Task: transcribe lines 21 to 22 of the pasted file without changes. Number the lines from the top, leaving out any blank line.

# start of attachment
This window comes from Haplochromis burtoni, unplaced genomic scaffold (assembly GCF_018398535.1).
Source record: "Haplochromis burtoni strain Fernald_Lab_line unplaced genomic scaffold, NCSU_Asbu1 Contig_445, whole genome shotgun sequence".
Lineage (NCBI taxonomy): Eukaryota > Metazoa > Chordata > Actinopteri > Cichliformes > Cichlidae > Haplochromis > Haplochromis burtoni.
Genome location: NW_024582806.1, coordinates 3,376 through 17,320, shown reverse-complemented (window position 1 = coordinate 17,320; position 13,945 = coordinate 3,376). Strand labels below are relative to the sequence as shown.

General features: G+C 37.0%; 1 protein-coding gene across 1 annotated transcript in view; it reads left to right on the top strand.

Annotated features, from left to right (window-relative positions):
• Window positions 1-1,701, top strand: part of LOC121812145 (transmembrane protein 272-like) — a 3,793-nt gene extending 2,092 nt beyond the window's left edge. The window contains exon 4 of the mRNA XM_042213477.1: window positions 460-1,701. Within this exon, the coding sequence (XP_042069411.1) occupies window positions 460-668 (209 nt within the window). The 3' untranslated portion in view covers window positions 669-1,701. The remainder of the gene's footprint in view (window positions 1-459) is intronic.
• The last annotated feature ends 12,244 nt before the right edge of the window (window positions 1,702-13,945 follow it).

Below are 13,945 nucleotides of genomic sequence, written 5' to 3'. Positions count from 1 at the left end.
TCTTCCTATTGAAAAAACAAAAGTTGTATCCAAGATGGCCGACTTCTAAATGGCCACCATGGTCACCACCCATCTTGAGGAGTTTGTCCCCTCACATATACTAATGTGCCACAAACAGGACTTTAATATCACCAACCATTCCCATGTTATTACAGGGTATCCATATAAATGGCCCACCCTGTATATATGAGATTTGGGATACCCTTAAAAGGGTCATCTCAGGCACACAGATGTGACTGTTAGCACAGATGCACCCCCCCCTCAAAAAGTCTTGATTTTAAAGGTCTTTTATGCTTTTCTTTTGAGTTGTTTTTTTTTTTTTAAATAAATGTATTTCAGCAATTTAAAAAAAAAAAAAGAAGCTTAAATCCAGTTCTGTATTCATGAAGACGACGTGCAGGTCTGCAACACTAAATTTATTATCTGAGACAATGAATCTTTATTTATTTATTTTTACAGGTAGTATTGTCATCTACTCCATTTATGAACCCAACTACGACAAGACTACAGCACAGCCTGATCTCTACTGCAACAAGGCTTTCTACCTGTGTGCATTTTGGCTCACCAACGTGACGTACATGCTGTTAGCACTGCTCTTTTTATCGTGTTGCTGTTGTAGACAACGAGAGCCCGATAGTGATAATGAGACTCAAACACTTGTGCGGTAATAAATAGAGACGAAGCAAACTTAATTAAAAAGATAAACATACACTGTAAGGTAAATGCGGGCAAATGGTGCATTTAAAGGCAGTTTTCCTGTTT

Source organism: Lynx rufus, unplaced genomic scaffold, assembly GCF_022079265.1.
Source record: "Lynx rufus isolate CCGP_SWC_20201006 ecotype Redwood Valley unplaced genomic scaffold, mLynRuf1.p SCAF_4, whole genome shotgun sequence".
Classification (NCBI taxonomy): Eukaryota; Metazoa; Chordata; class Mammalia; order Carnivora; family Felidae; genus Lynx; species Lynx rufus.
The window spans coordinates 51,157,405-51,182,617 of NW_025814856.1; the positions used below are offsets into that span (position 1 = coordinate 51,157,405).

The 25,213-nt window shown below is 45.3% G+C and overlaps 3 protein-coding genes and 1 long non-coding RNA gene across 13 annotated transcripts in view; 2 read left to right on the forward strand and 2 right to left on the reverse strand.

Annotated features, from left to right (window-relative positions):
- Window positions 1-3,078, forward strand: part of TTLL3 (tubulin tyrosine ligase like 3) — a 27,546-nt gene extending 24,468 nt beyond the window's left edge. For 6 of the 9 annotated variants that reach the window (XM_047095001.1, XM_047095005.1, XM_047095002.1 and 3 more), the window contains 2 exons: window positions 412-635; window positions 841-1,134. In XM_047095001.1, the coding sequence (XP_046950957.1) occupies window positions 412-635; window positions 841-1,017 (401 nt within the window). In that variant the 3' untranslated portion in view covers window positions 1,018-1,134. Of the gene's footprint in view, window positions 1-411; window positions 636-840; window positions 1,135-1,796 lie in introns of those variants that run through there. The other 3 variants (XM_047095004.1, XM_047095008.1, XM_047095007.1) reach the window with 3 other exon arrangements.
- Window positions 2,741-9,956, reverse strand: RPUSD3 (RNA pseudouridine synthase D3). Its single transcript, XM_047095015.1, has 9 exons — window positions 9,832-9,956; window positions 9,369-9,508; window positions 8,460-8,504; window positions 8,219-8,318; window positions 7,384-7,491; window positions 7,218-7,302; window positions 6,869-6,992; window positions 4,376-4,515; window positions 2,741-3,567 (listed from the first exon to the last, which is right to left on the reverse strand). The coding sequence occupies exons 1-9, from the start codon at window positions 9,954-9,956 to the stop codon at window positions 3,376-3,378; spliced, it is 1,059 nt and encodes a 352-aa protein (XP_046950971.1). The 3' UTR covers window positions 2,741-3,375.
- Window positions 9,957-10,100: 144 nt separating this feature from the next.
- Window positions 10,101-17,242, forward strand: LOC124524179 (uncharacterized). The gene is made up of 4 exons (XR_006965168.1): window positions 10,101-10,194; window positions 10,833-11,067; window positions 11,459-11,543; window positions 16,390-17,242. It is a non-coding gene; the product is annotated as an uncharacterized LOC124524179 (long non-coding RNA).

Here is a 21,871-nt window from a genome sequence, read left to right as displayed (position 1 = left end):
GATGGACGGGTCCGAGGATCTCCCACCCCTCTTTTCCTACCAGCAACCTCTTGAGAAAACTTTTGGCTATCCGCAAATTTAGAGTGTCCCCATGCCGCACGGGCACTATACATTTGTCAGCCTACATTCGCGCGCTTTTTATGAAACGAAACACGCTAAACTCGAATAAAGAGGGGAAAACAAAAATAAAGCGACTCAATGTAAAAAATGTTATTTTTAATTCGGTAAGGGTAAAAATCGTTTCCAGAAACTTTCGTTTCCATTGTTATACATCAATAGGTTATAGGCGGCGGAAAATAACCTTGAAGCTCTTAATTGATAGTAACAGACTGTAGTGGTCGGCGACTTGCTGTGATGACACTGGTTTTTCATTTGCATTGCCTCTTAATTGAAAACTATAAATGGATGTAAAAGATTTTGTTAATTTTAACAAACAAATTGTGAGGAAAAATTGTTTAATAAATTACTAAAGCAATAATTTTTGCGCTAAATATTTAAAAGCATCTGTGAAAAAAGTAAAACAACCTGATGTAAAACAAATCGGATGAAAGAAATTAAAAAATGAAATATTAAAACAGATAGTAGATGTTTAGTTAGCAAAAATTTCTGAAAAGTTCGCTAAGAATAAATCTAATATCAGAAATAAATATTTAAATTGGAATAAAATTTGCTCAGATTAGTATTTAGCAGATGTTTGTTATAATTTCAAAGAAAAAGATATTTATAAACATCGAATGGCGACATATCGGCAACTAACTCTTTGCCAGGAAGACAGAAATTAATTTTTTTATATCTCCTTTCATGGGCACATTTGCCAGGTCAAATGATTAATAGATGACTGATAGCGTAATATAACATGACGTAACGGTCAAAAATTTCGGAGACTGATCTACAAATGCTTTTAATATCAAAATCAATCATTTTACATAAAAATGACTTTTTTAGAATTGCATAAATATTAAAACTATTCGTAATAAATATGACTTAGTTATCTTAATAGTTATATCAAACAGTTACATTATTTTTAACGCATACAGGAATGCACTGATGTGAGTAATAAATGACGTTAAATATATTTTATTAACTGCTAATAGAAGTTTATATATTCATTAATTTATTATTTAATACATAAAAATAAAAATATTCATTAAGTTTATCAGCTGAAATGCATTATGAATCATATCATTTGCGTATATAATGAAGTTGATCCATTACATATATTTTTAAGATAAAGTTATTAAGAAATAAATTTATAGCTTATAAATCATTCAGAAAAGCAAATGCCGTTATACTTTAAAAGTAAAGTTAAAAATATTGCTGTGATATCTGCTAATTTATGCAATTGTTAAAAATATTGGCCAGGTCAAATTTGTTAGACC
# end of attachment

Here is a 21,871-nt window from a genome sequence, read left to right as displayed (position 1 = left end):
GATGGACGGGTCCGAGGATCTCCCACCCCTCTTTTCCTACCAGCAACCTCTTGAGAAAACTTTTGGCTATCCGCAAATTTAGAGTGTCCCCATGCCGCACGGGCACTATACATTTGTCAGCCTACATTCGCGCGCTTTTTATGAAACGAAACACGCTAAACTCGAATAAAGAGGGGAAAACAAAAATAAAGCGACTCAATGTAAAAAATGTTATTTTTAATTCGGTAAGGGTAAAAATCGTTTCCAGAAACTTTCGTTTCCATTGTTATACATCAATAGGTTATAGGCGGCGGAAAATAACCTTGAAGCTCTTAATTGATAGTAACAGACTGTAGTGGTCGGCGACTTGCTGTGATGACACTGGTTTTTCATTTGCATTGCCTCTTAATTGAAAACTATAAATGGATGTAAAAGATTTTGTTAATTTTAACAAACAAATTGTGAGGAAAAATTGTTTAATAAATTACTAAAGCAATAATTTTTGCGCTAAATATTTAAAAGCATCTGTGAAAAAAGTAAAACAACCTGATGTAAAACAAATCGGATGAAAGAAATTAAAAAATGAAATATTAAAACAGATAGTAGATGTTTAGTTAGCAAAAATTTCTGAAAAGTTCGCTAAGAATAAATCTAATATCAGAAATAAATATTTAAATTGGAATAAAATTTGCTCAGATTAGTATTTAGCAGATGTTTGTTATAATTTCAAAGAAAAAGATATTTATAAACATCGAATGGCGACATATCGGCAACTAACTCTTTGCCAGGAAGACAGAAATTAATTTTTTTATATCTCCTTTCATGGGCACATTTGCCAGGTCAAATGATTAATAGATGACTGATAGCGTAATATAACATGACGTAACGGTCAAAAATTTCGGAGACTGATCTACAAATGCTTTTAATATCAAAATCAATCATTTTACATAAAAATGACTTTTTTAGAATTGCATAAATATTAAAACTATTCGTAATAAATATGACTTAGTTATCTTAATAGTTATATCAAACAGTTACATTATTTTTAACGCATACAGGAATGCACTGATGTGAGTAATAAATGACGTTAAATATATTTTATTAACTGCTAATAGAAGTTTATATATTCATTAATTTATTATTTAATACATAAAAATAAAAATATTCATTAAGTTTATCAGCTGAAATGCATTATGAATCATATCATTTGCGTATATAATGAAGTTGATCCATTACATATATTTTTAAGATAAAGTTATTAAGAAATAAATTTATAGCTTATAAATCATTCAGAAAAGCAAATGCCGTTATACTTTAAAAGTAAAGTTAAAAATATTGCTGTGATATCTGCTAATTTATGCAATTGTTAAAAATATTGGCCAGGTCAAATTTGTTAGACC